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German Idioms – Part 1

German idioms are an important part of everyday German. They come up all the time in both written and spoken German. Because idioms don’t always make sense literally, you’ll need to familiarize yourself with the meaning and usage of each idiom. That may seem like a lot of work, but learning idioms is fun, especially when you compare German idioms to the idioms in your own language.

Das ist ein Katzensprung

Literally: That’s a cat’s jump
English equivalent: It’s a stone’s throw away

Eine Extrawurst haben

Literally: to ask for an extra sausage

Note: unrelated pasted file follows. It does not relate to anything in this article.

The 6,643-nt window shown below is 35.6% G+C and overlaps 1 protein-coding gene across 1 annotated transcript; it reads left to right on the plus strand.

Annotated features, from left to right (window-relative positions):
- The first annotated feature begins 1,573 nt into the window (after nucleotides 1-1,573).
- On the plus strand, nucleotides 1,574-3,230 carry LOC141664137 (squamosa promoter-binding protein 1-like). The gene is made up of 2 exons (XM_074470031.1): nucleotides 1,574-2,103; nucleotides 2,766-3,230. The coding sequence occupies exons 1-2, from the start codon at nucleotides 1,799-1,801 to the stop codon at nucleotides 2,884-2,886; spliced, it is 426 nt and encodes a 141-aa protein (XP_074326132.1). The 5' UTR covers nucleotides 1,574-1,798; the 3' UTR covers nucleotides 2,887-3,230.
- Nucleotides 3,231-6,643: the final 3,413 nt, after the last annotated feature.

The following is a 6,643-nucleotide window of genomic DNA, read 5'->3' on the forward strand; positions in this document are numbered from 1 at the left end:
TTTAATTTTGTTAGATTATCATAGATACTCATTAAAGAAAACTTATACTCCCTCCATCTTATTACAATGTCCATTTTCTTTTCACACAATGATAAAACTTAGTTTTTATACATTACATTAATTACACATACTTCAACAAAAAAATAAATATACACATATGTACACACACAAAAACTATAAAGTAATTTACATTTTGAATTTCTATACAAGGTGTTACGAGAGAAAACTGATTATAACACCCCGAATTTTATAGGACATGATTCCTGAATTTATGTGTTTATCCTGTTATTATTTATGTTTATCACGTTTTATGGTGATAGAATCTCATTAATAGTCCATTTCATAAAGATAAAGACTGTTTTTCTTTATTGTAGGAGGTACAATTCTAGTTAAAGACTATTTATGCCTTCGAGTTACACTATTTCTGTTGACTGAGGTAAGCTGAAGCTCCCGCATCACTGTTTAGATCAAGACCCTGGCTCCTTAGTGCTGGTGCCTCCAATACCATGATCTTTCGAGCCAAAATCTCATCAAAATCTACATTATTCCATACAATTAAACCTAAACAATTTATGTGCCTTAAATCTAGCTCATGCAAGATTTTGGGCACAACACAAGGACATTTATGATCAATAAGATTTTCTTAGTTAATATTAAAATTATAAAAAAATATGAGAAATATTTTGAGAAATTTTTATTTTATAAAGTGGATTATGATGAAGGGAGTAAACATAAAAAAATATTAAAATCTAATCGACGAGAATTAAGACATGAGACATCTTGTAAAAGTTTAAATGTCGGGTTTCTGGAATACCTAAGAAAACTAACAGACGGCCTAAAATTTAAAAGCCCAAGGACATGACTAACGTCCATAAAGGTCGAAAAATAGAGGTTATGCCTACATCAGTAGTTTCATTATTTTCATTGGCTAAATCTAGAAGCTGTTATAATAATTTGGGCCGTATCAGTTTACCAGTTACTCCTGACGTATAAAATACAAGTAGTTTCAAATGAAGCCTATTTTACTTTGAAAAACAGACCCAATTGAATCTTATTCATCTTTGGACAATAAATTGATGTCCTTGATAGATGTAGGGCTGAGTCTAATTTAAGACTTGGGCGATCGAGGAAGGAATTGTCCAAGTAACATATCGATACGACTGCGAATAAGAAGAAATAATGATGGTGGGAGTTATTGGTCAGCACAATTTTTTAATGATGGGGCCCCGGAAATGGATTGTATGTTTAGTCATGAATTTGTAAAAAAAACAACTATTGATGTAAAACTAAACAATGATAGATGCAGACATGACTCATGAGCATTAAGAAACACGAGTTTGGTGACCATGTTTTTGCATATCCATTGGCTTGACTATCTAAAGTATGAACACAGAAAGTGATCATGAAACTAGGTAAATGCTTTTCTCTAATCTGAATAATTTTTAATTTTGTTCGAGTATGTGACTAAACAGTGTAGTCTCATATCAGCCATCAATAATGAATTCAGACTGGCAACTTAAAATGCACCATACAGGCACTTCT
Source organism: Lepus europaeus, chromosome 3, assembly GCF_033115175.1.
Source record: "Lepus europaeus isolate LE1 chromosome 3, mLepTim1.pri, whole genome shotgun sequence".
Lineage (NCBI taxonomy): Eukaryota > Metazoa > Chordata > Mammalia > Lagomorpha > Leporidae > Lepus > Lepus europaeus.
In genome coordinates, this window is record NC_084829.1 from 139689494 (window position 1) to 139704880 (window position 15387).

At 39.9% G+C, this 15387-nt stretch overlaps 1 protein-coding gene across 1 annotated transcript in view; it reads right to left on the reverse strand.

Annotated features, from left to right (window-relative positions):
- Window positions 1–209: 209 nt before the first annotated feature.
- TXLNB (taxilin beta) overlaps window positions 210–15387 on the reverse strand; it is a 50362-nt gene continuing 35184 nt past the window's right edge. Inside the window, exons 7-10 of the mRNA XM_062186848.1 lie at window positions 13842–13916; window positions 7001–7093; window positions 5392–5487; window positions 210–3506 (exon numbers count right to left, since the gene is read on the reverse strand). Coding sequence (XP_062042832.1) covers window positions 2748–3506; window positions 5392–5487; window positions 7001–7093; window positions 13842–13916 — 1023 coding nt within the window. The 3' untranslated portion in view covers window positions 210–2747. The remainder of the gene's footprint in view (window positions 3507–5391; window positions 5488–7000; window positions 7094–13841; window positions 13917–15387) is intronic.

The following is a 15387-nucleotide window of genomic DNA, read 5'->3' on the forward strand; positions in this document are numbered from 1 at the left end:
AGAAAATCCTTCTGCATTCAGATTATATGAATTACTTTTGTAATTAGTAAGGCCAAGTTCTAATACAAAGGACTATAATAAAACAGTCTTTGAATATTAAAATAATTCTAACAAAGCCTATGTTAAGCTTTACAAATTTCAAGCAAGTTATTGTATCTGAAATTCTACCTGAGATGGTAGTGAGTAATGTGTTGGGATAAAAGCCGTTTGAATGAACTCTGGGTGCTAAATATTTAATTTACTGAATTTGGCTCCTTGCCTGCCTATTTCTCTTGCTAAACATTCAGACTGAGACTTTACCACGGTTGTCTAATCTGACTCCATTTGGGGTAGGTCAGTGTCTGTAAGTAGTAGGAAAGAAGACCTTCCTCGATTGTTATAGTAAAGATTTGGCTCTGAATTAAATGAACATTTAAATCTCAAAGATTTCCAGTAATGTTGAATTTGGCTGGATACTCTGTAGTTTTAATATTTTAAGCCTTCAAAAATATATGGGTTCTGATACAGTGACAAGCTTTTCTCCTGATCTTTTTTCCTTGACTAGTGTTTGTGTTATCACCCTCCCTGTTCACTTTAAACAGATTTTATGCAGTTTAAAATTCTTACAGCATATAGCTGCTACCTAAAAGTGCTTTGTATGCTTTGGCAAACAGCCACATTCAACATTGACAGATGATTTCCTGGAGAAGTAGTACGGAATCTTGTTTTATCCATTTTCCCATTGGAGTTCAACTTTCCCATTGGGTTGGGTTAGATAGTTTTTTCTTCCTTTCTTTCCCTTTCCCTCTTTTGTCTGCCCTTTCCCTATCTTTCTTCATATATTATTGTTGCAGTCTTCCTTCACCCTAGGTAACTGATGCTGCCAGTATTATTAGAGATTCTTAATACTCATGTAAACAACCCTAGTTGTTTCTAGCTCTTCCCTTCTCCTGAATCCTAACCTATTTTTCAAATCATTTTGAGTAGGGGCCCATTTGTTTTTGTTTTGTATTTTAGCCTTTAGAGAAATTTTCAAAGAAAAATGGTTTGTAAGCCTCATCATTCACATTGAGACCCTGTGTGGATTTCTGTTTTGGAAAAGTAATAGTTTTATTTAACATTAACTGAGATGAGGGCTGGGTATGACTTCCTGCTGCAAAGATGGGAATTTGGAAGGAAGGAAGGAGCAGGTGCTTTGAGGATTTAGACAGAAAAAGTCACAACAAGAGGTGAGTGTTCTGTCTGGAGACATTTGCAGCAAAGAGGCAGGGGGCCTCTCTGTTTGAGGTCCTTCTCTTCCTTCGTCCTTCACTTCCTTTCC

English equivalent: to ask for special treatment

Die Daumen drücken

Literally: to press the thumbs
English equivalent: to keep your fingers crossed

Himmel und Hölle in Bewegung setzen

Literally: to put heaven and hell in motion
English equivalent: to do whatever it takes to reach the goal

Ich verstehe nur Bahnhof

Literally: I only understand “train station.”
English equivalent: It’s all Greek to me

Wie seine Westentasche kennen

Literally: to know something like one’s waistcoat pocket
English equivalent: to know something like the back of one’s hand

Da liegt der Hund begraben

Literally: That’s where the dog is buried
English equivalent: That’s the heart of the matter

Du nimmst mich auf den Arm!

Literally: You’re taking me on your arm!
English equivalent: You’re pulling my leg!

Zwei Fliegen mit einer Klappe schlagen

Literally: to kill two flies with one swat
English equivalent: to kill two birds with one stone

Ein Ohr abkauen

Literally: to chew someone’s ear off
English equivalent: to talk someone’s ear off

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